“I have no desire to destroy an industry,” she said. “Lots of good people depend on this industry for their livelihood … however, with great tragedy should come great change.”
Polis said he intends to put health and safety first, following up on his pledge throughout last year’s election campaign by saying he was fulfilling that promise.
“As it stands today, the conflict between oil and gas drilling operations and the neighborhoods impacted simply cannot be ignored any longer,” the governor said Thursday. “In a state as diverse as ours … there’s not a one-size-fits-all approach to implementing oil and gas development into different communities. Yet, under current law, communities are hamstrung in creating rules that work for their local residents.”
The full news conference can be found on Polis’ Facebook page.
He said the new legislation provides clear language that local governments have land-use authority, just as they do with other areas of economic activity. The bill also clarifies that local governments will have the authority to regulate oil and gas operations, including land-use and surface impacts.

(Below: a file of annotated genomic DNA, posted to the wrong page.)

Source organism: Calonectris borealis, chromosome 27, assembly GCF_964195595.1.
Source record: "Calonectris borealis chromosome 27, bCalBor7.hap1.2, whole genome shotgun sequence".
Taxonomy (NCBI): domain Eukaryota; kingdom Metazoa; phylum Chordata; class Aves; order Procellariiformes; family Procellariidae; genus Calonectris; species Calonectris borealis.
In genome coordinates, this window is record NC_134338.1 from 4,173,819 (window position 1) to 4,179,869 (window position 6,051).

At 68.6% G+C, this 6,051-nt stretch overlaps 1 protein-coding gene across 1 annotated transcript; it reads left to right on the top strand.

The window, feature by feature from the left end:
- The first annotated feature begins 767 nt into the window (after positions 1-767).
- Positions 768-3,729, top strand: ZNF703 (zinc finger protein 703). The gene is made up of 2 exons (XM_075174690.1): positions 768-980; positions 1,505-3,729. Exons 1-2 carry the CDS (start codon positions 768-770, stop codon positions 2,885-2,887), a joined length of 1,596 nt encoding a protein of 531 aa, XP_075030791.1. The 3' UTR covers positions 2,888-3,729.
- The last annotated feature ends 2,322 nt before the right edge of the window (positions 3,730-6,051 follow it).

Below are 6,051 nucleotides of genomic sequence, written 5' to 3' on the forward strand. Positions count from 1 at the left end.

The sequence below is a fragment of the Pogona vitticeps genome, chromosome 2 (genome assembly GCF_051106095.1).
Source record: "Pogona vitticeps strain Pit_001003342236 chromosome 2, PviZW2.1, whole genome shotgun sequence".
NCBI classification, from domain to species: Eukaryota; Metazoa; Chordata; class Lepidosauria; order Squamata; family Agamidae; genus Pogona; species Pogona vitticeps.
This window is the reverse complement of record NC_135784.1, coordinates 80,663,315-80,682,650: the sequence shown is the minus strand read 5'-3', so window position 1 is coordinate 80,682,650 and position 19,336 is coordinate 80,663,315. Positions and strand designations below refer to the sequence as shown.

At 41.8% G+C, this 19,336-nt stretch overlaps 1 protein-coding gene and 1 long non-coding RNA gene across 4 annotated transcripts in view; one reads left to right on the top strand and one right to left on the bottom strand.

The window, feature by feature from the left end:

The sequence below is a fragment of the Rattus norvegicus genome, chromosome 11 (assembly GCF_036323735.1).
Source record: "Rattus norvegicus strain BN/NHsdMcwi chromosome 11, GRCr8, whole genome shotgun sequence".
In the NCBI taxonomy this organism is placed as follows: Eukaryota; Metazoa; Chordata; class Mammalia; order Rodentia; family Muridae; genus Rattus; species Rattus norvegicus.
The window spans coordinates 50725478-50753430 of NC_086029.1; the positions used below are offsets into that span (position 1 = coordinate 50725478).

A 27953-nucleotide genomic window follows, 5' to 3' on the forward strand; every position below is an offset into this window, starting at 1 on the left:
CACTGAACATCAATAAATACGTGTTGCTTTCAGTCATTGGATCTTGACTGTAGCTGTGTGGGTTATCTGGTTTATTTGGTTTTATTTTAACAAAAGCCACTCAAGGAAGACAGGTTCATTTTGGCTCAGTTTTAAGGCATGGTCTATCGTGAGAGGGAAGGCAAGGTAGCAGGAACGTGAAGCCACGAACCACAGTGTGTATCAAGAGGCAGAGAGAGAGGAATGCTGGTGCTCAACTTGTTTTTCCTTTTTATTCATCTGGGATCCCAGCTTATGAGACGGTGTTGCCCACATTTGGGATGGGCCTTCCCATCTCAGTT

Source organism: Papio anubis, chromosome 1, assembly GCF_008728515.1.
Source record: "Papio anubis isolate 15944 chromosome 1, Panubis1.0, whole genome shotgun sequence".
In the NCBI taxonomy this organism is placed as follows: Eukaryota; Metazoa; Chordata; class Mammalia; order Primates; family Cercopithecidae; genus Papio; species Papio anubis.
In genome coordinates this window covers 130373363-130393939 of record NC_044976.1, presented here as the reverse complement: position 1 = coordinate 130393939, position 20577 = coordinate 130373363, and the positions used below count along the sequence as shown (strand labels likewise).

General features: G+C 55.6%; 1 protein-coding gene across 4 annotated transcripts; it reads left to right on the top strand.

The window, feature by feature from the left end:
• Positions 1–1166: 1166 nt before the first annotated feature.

It further provides legal parameters around local authority and guidance for local and state governments, particularly the COGCC, Polis said. It also states the COGCC will have at least one commissioner with public health expertise.
“It clarifies the mission of the COGCC is to regulate oil and gas operations rather than to foster,” Polis said.
Many throughout the state, including several local voices, praised what the governor had to say about the COGCC and local control.
“As a resident of Battlement Mesa, I have come to understand that the COGCC usually behaves as a partner with the oil and gas industry rather than an advocate for protecting the health and safety of Colorado citizens,” said Western Colorado Alliance member Dave Devanney, who lives in the western Garfield County community that’s been one of the focal points for energy development and its proximity to residences.
“Their mission to ‘foster’ oil and gas development leaves citizens at serious risks with little or no recourse when major industrial operations move into our communities,” Devanney said.
Devanney joined with other conservation groups throughout the state in hoping Polis’ policy goals become law.